We took a comfortable car ferry for the 15 minute ride to Sakujima, a volcanic island where one of the most active volcano in the country soars to a height of 1,117 meters (3,664 ft). 70 ferry trips are made each 24 hour day. There is a considerable population along the coast line of the island in spite of the last major eruption was in 1946. We drove up to an observatory at 373 meters (1,223 ft) where the views of the city and surrounding area were spectacular. There was a strong smell of sulfur.
The tour continued around the island to where a major lava flow from the 1914 eruption had filled in the channel between Sakujima and the mainland. Now only a bridge is required to connect the road to the mainland. The scenery was beautiful over a bay filled with fish farms.
A stop was made at Kakuida, a place where black vinegar has been made for 200 years. The process here is perfectly natural - brown rice and spring water are put into large, black urns and left in the sun to ferment. At 4 months it was frothy with fermentation, at 10 months the fermentation had stopped, but none is sold until after three years. At this point the vinegar is a brown colour, by 5 years it has turn dark brown and achieves the famous black at 10 years. Before being sold it is cut 10 to 1 with water. Needless to say the price goes up with age. They have 20,000 urns sitting out in the sun aging. The vinegar is sold for cooking or a small amount is taken each day to cure dry skin, lower cholesterol, help diabetics and assist in weight loss.
Kakuida has a second floor restaurant where we had a window table with a gorgeous view over the bay and volcano. Our driver had ordered a multi-course lunch for the four of us. Marilynn and I both agreed it was one of the most outstanding meals we had ever experienced. Some dishes we didn't identify, but there was not one that wasn't bursting with amazing flavours. My main plate was tender beef, Marilynn's was pork and both were superb.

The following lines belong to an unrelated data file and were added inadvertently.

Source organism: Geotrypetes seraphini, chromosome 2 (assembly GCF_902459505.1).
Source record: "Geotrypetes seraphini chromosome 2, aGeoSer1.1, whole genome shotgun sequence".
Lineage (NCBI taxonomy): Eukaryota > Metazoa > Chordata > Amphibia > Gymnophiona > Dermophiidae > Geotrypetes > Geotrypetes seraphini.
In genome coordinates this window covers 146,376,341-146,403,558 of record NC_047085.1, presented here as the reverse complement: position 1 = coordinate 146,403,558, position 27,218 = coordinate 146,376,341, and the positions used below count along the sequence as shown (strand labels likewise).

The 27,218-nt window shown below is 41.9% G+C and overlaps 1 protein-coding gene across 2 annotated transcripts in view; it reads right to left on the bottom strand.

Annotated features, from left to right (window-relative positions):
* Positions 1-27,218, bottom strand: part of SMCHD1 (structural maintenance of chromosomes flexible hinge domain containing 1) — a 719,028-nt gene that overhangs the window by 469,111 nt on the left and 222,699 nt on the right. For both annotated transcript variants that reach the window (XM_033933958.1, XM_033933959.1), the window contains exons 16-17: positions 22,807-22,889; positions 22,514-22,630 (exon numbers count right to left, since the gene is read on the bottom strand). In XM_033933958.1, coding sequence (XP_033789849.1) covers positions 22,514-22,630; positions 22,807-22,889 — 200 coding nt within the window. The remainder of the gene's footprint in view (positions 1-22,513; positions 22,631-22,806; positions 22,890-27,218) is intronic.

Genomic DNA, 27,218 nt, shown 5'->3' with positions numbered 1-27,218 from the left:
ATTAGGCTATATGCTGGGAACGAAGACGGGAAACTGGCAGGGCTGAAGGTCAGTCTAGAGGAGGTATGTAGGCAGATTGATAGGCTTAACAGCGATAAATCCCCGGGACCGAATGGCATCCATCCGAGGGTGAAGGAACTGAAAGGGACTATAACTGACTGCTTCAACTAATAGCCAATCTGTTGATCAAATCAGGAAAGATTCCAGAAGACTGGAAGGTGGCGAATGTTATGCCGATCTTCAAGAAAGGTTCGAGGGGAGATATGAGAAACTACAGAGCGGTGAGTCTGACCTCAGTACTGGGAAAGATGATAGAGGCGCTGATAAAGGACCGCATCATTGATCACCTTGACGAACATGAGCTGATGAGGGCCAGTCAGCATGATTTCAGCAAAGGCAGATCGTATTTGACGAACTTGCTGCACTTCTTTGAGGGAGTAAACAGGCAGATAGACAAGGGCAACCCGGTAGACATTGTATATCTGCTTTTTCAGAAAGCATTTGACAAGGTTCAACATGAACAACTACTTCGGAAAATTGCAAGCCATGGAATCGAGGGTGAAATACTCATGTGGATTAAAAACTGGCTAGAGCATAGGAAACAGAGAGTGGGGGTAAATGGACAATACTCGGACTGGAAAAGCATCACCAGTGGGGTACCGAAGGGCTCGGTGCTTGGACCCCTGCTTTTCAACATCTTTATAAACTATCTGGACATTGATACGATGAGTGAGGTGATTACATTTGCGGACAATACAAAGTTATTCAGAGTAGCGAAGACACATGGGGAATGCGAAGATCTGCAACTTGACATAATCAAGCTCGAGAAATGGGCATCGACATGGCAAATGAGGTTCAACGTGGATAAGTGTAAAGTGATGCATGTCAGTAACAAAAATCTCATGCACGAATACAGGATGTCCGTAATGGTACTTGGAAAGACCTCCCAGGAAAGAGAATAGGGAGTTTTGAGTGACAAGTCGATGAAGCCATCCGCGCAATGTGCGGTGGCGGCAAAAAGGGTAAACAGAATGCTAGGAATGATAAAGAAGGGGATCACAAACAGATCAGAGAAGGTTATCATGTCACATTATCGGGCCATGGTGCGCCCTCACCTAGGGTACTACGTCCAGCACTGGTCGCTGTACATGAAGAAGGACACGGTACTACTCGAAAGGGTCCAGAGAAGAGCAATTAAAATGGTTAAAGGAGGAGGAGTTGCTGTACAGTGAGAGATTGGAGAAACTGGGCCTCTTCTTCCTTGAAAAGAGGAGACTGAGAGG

After lunch was a drive for the rest of the way around the bay, stopping at the remains of the shogun of Satsuma's palace and large formal gardens. Our return to the hotel was not until after 5 PM, an day of over 9 hours, so after a fond farewell to guide and driver we bought some items at the corner store and retreated to the room for the night, both worn out and still full from lunch.
There are very, very few western tourists on Kyushu, but it is a place I would strongly recommend. Although there are some good sized heavy industrial cities on the north of the island, the island itself is super beautiful, with uninhabited forests, rivers, oceans and loads of history. It does not need to be expensive - the Green Rich Hotel we stayed in has helpful staff and although the room was small, it and the bed were comfortable and had most amenities. The location is excellent for shopping, nightlife and quick travel by public transport. A day transportation pass that includes buses, trains and ferries costs $6. They are sold at the train station and other locations. There are 3 sightseeing bus routes, a circle bus route on Sakujima that stops at hot springs overflowing into the ocean and a place where you can dig your own hot pool in the sand. Another bus route does the city at night to see the lights. A very highly recommended destination.